One interesting wrinkle that got thrown into the offense on Sunday was to send LeSean McCoy into the flat on passing plays. He would take off just before the snap. This kind of late movement bothers the defense. McCoy drew the attention of defenders even though he wasn't getting the ball. His movement had defensive backs and linebackers looking that way and helped open up other receivers. In the third quarter, McCoy went out wide. The Raiders had a blitz called and no one covered him. Foles threw the ball out quickly and McCoy raced down the sideline for an easy score. 

Kelly also mixed in more two-tight end sets in this game than he's used for most of the season. Zach Ertz caught his first NFL touchdown pass. He and Brent Celek combined for eight catches and two touchdowns. They were used in-line, in the slot and out wide. Ertz's score came with him in the right slot. Celek also had some really good blocks on the day. 

The tight ends got more involved, but the wide receivers still were the workhorse pass catchers. Riley Cooper had the best game of his career. He caught five passes for 139 yards. Three of the catches went for touchdowns. Cooper had a 42-yard catch-and-run on the opening series to get the team going. It was a simple screen that he took up the field and turned into a big play. He had a 63-yard touchdown, which was the longest play of his career. Cooper also added a pair of red zone touchdowns. Huge game for him.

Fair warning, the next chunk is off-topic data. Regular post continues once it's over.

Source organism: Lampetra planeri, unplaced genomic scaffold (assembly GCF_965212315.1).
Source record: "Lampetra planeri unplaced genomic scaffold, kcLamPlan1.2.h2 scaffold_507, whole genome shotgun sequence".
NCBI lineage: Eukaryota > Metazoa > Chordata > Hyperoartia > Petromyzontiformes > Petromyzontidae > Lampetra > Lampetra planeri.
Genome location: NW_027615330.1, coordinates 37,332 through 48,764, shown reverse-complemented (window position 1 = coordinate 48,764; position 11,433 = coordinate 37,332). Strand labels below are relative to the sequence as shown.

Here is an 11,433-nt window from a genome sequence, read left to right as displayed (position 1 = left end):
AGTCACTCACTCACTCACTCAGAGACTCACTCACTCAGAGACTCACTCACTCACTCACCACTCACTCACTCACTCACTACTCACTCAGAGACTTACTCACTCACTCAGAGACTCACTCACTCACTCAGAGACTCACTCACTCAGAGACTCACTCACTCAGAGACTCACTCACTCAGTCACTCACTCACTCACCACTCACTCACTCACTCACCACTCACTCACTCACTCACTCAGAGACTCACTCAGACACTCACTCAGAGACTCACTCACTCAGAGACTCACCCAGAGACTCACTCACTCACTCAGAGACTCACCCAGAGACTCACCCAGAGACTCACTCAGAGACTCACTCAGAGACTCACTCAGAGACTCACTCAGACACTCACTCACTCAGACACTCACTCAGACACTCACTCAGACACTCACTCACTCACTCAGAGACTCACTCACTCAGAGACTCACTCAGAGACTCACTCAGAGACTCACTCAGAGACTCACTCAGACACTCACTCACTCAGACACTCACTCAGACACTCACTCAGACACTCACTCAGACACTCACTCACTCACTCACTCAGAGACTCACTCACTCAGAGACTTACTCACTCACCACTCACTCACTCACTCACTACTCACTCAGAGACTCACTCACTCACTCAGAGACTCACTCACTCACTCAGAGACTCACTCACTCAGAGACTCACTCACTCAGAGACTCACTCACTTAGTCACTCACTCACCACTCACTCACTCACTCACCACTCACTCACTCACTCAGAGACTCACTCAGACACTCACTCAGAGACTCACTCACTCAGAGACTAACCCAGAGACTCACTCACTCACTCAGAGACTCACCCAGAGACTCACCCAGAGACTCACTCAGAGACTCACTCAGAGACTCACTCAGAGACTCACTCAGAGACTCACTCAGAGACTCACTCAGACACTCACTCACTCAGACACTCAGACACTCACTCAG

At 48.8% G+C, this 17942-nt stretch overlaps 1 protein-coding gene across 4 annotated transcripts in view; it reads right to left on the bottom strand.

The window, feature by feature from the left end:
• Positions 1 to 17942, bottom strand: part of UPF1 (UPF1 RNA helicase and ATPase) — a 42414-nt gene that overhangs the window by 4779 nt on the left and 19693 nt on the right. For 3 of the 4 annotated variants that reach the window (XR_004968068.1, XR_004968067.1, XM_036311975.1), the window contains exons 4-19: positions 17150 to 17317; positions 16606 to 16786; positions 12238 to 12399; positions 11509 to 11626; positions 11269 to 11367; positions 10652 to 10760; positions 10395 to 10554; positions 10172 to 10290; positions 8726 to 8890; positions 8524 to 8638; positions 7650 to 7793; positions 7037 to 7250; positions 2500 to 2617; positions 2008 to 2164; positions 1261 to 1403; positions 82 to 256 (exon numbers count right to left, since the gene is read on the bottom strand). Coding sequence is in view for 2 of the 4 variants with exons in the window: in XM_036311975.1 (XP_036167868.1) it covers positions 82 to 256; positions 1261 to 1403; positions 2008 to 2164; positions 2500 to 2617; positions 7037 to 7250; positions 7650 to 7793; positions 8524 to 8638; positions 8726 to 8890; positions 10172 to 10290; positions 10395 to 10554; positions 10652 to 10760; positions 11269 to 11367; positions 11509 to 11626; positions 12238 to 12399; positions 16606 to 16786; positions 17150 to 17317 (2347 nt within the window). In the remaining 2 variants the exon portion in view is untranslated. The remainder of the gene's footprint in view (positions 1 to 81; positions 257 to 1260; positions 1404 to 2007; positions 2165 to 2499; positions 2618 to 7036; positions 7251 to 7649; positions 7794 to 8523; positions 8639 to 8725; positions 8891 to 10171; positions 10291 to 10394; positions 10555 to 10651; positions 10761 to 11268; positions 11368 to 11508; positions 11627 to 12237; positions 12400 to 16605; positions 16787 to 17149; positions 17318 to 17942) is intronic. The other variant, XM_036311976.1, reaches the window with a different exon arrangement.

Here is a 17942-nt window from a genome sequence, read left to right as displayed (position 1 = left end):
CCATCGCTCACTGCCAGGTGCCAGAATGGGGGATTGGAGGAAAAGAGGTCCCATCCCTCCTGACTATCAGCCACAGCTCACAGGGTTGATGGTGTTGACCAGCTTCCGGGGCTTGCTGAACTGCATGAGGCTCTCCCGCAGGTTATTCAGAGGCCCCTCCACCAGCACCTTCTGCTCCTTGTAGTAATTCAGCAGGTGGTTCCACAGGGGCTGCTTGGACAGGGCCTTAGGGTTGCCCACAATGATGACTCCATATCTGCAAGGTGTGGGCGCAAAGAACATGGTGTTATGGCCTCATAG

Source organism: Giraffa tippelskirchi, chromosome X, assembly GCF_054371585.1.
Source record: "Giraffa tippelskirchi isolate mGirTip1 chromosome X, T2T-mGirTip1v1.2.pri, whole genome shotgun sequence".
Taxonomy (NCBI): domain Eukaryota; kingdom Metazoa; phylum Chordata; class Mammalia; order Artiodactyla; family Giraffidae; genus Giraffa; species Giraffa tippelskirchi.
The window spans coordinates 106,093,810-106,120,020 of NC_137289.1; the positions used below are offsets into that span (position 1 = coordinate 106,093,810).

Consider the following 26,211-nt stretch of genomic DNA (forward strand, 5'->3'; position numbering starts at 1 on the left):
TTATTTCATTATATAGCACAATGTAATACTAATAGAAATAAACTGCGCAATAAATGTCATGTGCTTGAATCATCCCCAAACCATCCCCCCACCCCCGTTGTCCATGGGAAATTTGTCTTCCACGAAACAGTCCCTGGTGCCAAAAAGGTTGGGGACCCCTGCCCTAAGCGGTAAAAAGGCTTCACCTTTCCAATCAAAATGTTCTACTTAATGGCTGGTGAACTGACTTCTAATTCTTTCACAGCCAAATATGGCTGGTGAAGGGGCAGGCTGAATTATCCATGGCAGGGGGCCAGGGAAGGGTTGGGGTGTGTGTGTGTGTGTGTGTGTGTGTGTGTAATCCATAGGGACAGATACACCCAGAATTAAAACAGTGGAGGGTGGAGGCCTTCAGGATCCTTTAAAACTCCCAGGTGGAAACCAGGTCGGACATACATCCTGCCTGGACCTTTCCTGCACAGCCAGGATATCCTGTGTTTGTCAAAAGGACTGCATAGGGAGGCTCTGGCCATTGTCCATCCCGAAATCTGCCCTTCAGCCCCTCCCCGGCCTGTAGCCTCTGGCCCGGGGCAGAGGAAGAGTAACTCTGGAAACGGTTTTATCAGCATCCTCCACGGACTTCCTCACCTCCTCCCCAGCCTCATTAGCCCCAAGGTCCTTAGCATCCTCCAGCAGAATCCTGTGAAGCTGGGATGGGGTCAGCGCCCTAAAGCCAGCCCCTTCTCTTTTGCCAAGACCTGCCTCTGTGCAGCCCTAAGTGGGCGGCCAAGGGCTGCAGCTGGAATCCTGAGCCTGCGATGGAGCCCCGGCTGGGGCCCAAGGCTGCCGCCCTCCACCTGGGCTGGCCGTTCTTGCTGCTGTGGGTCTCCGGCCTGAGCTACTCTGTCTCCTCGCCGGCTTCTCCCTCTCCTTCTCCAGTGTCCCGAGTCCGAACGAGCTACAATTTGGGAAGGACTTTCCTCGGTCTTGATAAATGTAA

DeSean Jackson had five catches for 150 yards. He had a 46-yard touchdown and a 59-yard catch. Jackson also caught a 17-yard pass on third-and-16 that kept a scoring drive alive. The defense had a pair of wide receivers they had to fear. Both guys delivered big plays and touchdowns. 

Kelly's offense worked brilliantly on Sunday. He was dialing up deep passes. The screen game also worked very well. There were screens to running backs, tight ends and wide receivers. Not only did Kelly mix in short and vertical passes, he was stretching the field horizontally by attacking out wide in the passing game. The Raiders had to really cover the entire field and that kept their defense off-balance. They didn't know where the ball was going until it left Foles hand. 

None of this works without the offensive line doing their job. They shut down the Raiders pass rush, which had posted a good number of sacks. The Raiders have a talented front and also blitz very well. The offensive ine gave Foles good protection for most of the game and let him work his magic. Defensive end Lamarr Houston has played really well this year, but was darn near invisible on Sunday. Jason Peters shut him down. 


Tommy Lawlor, goeagles99 on the Discussion Boards, is an amateur football scout and devoted Eagles fan. He is the Editor of and was a contributor to the Eagles Almanac.

The defense had a strange day. They gave up 20 points, which isn't bad. They did allow 560 yards, which is very bad. But this is where things get tricky. The Eagles scored so quickly that the Raiders kept getting back on the field. They ran 92 plays and gained 6.1 yards per play. The Eagles only ran 57 plays, but gained 542 yards. That is 9.5 yards per play. See the difference? 

The Eagles mixed in a lot of backup defenders on the final two drives. They gave up 129 yards and a touchdown. That's another way that the final numbers look worse than they should. Until very late in the game, the Eagles had only given up 13 points and had mostly stayed in control of things. The Raiders had a lot of hollow yards.